American football originated, in the late 1800s, from rugby and soccer. A certain Walter Camp, of Yale College, is credited with coming up with many of the innovations that separate American football from rugby. These include the system of ‘downs’ and the ‘line of scrimmage’.
If you understand these two innovations you’ll have some idea of how this exciting game works. In rugby, like soccer, there is no limit to how much ball possession one team can have. You could theoretically hold onto the ball for the entire match. American football is a little fairer in that way. Each team gets four chances to advance the ball ten yards upfield. These chances are called ‘downs’; because play stops when the man carrying the ball is tackled down to the ground. You get four downs to advance ten yards, or score, before the ball is handed to the opposition for their turn. American football is a bit like old-fashioned warfare, with armies trying to advance their frontline position.
The line of scrimmage is another important concept in American football. Where rugby has a scrum, American football has a scrimmage. In a rugby scrum the players interlock bodies and try push the opposing team off the ball. In American football the forwards line up opposite each other, like two armies sizing each other up before the battle starts. Once the offensive team plays the ball, the defensive rushes forward to disrupt them. But, unlike soccer, both teams must stay on their side of the ball before it is played.
The quarterback is the key position in American football and most plays centre around him. A quarterback is a bit like a rugby scrumhalf, or perhaps flyhalf. In rugby, the scrumhalf is the first person to receive the ball from the scrum. He decides whether to run, pass, or kick the ball. A quarterback must also decide how he is going to advance, except in American football the decision-making is less spontaneous than in rugby or soccer. American footballers learn various moves, or ‘plays’, in practice. The play is like a very detailed battle-plan, with each of the eleven team members running in specific, pre-planned, directions. Some of this running is as a decoy, to trick the defending team into marking the wrong man. Quarterbacks communicate the coaches play to the rest of team. But, they’re also allowed to change the play on the spur of the moment. An ‘audible’ is when the quarterback over-rides the coach and calls out a move at the line of scrimmage, just before play starts.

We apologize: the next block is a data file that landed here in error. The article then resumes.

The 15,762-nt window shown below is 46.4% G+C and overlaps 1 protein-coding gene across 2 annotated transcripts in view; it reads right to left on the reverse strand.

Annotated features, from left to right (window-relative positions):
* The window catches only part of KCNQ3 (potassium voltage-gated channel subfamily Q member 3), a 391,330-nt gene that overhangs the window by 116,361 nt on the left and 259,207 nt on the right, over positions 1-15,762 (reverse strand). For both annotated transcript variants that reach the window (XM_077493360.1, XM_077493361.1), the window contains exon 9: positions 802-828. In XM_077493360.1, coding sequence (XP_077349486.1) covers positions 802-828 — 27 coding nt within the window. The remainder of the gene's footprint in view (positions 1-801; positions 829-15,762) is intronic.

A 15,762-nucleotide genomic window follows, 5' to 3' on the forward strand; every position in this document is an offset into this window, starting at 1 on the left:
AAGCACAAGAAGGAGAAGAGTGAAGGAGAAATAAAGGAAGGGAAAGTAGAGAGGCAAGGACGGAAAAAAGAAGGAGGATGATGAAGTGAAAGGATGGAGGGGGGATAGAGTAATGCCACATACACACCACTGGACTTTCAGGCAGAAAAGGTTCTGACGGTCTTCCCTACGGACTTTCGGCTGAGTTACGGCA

Points are scored via a touchdown, which is a confusing term given that the ball is not ‘touched down’, but rather carried over the end zone. To score a try in rugby you need to ground the ball over the try-line. In American football you simply carry it over the goal-line (end-zone), or pass to someone who is already there.
It may seem a little confusing, but once you get into it the game and understand some basic rules, it’s a whole lot of fun to watch. Catch our LIVE NFL games on KS2 and KFS; and don’t miss the magazine show NFL This Week for a meaty highlights and review package of the week’s three big games.